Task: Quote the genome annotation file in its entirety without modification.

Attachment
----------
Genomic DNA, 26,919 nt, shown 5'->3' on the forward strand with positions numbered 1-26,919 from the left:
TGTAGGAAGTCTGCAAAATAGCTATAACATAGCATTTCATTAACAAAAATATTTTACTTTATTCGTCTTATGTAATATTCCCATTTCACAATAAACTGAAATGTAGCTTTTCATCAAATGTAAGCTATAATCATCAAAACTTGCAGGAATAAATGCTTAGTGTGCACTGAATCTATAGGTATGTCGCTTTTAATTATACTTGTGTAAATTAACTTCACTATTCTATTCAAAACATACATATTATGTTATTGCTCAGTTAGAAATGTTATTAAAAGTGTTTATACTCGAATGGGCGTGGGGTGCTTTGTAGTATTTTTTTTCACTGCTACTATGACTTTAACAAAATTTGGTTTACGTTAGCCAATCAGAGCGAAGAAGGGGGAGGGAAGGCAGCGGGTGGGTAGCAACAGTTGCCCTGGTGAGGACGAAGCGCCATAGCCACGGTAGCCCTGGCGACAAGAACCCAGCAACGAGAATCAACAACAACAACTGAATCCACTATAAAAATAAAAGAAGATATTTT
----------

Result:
Genomic DNA, 26,919 nt, shown 5'->3' on the forward strand with positions numbered 1-26,919 from the left:
TGTAGGAAGTCTGCAAAATAGCTATAACATAGCATTTCATTAACAAAAATATTTTACTTTATTCGTCTTATGTAATATTCCCATTTCACAATAAACTGAAATGTAGCTTTTCATCAAATGTAAGCTATAATCATCAAAACTTGCAGGAATAAATGCTTAGTGTGCACTGAATCTATAGGTATGTCGCTTTTAATTATACTTGTGTAAATTAACTTCACTATTCTATTCAAAACATACATATTATGTTATTGCTCAGTTAGAAATGTTATTAAAAGTGTTTATACTCGAATGGGCGTGGGGTGCTTTGTAGTATTTTTTTTCACTGCTACTATGACTTTAACAAAATTTGGTTTACGTTAGCCAATCAGAGCGAAGAAGGGGGAGGGAAGGCAGCGGGTGGGTAGCAACAGTTGCCCTGGTGAGGACGAAGCGCCATAGCCACGGTAGCCCTGGCGACAAGAACCCAGCAACGAGAATCAACAACAACAACTGAATCCACTATAAAAATAAAAGAAGATATTTT